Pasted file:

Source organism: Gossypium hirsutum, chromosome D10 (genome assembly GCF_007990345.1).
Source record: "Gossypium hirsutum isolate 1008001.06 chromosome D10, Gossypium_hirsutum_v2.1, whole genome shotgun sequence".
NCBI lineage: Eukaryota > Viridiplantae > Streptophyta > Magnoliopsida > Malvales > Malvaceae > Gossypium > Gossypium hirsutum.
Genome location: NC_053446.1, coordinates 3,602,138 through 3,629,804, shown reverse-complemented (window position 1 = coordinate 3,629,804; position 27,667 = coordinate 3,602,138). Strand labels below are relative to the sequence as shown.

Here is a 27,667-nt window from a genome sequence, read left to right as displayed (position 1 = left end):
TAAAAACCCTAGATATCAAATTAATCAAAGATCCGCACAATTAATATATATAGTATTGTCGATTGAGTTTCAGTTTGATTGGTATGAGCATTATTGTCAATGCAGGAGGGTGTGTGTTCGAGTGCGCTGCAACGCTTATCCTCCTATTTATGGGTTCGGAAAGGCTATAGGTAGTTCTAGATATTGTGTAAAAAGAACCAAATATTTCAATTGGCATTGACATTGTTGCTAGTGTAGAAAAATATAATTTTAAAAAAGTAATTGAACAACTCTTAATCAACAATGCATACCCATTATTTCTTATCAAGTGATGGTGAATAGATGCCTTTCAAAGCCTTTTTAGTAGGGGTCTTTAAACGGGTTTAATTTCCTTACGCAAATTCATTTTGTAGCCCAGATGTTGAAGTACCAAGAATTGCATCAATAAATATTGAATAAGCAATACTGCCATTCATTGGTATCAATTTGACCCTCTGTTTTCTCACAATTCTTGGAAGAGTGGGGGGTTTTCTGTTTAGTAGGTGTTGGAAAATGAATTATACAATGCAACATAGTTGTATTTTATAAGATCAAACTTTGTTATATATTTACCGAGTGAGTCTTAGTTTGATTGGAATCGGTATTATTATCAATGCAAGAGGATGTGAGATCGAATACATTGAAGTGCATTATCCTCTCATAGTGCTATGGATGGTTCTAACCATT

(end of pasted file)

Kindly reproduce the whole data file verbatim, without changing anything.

Source organism: Gossypium hirsutum, chromosome D10 (genome assembly GCF_007990345.1).
Source record: "Gossypium hirsutum isolate 1008001.06 chromosome D10, Gossypium_hirsutum_v2.1, whole genome shotgun sequence".
NCBI lineage: Eukaryota > Viridiplantae > Streptophyta > Magnoliopsida > Malvales > Malvaceae > Gossypium > Gossypium hirsutum.
Genome location: NC_053446.1, coordinates 3,602,138 through 3,629,804, shown reverse-complemented (window position 1 = coordinate 3,629,804; position 27,667 = coordinate 3,602,138). Strand labels below are relative to the sequence as shown.

Here is a 27,667-nt window from a genome sequence, read left to right as displayed (position 1 = left end):
TAAAAACCCTAGATATCAAATTAATCAAAGATCCGCACAATTAATATATATAGTATTGTCGATTGAGTTTCAGTTTGATTGGTATGAGCATTATTGTCAATGCAGGAGGGTGTGTGTTCGAGTGCGCTGCAACGCTTATCCTCCTATTTATGGGTTCGGAAAGGCTATAGGTAGTTCTAGATATTGTGTAAAAAGAACCAAATATTTCAATTGGCATTGACATTGTTGCTAGTGTAGAAAAATATAATTTTAAAAAAGTAATTGAACAACTCTTAATCAACAATGCATACCCATTATTTCTTATCAAGTGATGGTGAATAGATGCCTTTCAAAGCCTTTTTAGTAGGGGTCTTTAAACGGGTTTAATTTCCTTACGCAAATTCATTTTGTAGCCCAGATGTTGAAGTACCAAGAATTGCATCAATAAATATTGAATAAGCAATACTGCCATTCATTGGTATCAATTTGACCCTCTGTTTTCTCACAATTCTTGGAAGAGTGGGGGGTTTTCTGTTTAGTAGGTGTTGGAAAATGAATTATACAATGCAACATAGTTGTATTTTATAAGATCAAACTTTGTTATATATTTACCGAGTGAGTCTTAGTTTGATTGGAATCGGTATTATTATCAATGCAAGAGGATGTGAGATCGAATACATTGAAGTGCATTATCCTCTCATAGTGCTATGGATGGTTCTAACCATT